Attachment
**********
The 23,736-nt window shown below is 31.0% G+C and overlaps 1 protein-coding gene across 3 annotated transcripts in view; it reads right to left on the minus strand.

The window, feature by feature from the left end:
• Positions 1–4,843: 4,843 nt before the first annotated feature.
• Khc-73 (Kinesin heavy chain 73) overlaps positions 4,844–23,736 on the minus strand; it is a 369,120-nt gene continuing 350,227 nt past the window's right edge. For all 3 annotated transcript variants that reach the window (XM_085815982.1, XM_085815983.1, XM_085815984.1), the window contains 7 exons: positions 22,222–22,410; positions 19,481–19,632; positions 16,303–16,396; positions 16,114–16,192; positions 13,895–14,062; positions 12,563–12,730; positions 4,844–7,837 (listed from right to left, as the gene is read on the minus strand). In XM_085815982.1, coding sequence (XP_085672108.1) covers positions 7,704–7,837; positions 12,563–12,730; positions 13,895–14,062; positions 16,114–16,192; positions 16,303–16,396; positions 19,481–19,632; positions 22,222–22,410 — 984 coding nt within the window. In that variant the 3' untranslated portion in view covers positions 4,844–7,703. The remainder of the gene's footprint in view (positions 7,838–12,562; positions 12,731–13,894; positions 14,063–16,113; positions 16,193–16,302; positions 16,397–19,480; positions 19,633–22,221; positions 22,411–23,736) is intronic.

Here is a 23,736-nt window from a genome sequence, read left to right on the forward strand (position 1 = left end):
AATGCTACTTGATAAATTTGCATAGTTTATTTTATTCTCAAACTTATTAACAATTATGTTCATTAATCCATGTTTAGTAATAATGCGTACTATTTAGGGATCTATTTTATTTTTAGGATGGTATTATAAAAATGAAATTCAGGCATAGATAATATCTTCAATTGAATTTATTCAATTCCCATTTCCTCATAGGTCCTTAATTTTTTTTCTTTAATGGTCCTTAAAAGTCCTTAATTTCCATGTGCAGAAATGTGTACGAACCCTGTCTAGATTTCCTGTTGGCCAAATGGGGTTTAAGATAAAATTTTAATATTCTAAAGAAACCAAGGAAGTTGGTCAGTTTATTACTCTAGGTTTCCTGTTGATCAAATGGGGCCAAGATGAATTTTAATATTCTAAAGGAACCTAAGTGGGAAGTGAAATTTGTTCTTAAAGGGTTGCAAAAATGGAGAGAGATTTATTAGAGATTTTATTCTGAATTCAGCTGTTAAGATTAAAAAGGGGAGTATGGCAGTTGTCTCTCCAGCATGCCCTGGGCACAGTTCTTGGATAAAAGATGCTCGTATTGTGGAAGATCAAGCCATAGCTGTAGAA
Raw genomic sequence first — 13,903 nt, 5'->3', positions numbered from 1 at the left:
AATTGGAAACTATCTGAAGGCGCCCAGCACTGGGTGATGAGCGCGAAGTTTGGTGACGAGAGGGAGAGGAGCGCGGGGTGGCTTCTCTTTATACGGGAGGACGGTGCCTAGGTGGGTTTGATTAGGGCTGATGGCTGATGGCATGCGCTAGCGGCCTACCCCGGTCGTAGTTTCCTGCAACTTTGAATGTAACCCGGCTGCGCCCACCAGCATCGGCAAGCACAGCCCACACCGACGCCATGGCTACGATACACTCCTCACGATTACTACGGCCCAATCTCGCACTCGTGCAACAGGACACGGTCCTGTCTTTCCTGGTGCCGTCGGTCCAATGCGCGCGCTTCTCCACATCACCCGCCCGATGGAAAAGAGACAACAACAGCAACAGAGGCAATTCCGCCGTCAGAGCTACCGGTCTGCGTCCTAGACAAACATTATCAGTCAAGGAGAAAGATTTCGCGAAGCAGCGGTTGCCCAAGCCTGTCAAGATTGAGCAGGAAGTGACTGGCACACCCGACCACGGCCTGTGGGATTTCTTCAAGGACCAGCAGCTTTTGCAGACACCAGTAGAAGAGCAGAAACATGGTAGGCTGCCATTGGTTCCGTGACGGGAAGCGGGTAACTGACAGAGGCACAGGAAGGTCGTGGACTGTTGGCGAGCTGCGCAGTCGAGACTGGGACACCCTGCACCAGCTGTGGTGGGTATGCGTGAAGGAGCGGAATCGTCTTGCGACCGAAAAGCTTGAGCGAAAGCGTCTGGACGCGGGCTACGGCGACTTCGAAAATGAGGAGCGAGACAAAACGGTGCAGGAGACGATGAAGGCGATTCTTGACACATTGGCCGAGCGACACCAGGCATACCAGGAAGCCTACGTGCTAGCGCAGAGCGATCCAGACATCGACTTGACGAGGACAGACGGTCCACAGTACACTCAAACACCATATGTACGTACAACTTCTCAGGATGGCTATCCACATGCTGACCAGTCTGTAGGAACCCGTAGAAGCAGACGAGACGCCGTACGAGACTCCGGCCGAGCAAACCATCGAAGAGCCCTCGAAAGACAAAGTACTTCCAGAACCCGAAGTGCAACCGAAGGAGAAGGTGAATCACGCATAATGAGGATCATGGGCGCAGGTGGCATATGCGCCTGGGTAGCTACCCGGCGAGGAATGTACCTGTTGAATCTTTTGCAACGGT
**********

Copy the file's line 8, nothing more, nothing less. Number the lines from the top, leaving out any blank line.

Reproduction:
AATTGGAAACTATCTGAAGGCGCCCAGCACTGGGTGATGAGCGCGAAGTTTGGTGACGAGAGGGAGAGGAGCGCGGGGTGGCTTCTCTTTATACGGGAGGACGGTGCCTAGGTGGGTTTGATTAGGGCTGATGGCTGATGGCATGCGCTAGCGGCCTACCCCGGTCGTAGTTTCCTGCAACTTTGAATGTAACCCGGCTGCGCCCACCAGCATCGGCAAGCACAGCCCACACCGACGCCATGGCTACGATACACTCCTCACGATTACTACGGCCCAATCTCGCACTCGTGCAACAGGACACGGTCCTGTCTTTCCTGGTGCCGTCGGTCCAATGCGCGCGCTTCTCCACATCACCCGCCCGATGGAAAAGAGACAACAACAGCAACAGAGGCAATTCCGCCGTCAGAGCTACCGGTCTGCGTCCTAGACAAACATTATCAGTCAAGGAGAAAGATTTCGCGAAGCAGCGGTTGCCCAAGCCTGTCAAGATTGAGCAGGAAGTGACTGGCACACCCGACCACGGCCTGTGGGATTTCTTCAAGGACCAGCAGCTTTTGCAGACACCAGTAGAAGAGCAGAAACATGGTAGGCTGCCATTGGTTCCGTGACGGGAAGCGGGTAACTGACAGAGGCACAGGAAGGTCGTGGACTGTTGGCGAGCTGCGCAGTCGAGACTGGGACACCCTGCACCAGCTGTGGTGGGTATGCGTGAAGGAGCGGAATCGTCTTGCGACCGAAAAGCTTGAGCGAAAGCGTCTGGACGCGGGCTACGGCGACTTCGAAAATGAGGAGCGAGACAAAACGGTGCAGGAGACGATGAAGGCGATTCTTGACACATTGGCCGAGCGACACCAGGCATACCAGGAAGCCTACGTGCTAGCGCAGAGCGATCCAGACATCGACTTGACGAGGACAGACGGTCCACAGTACACTCAAACACCATATGTACGTACAACTTCTCAGGATGGCTATCCACATGCTGACCAGTCTGTAGGAACCCGTAGAAGCAGACGAGACGCCGTACGAGACTCCGGCCGAGCAAACCATCGAAGAGCCCTCGAAAGACAAAGTACTTCCAGAACCCGAAGTGCAACCGAAGGAGAAGGTGAATCACGCATAATGAGGATCATGGGCGCAGGTGGCATATGCGCCTGGGTAGCTACCCGGCGAGGAATGTACCTGTTGAATCTTTTGCAACGGT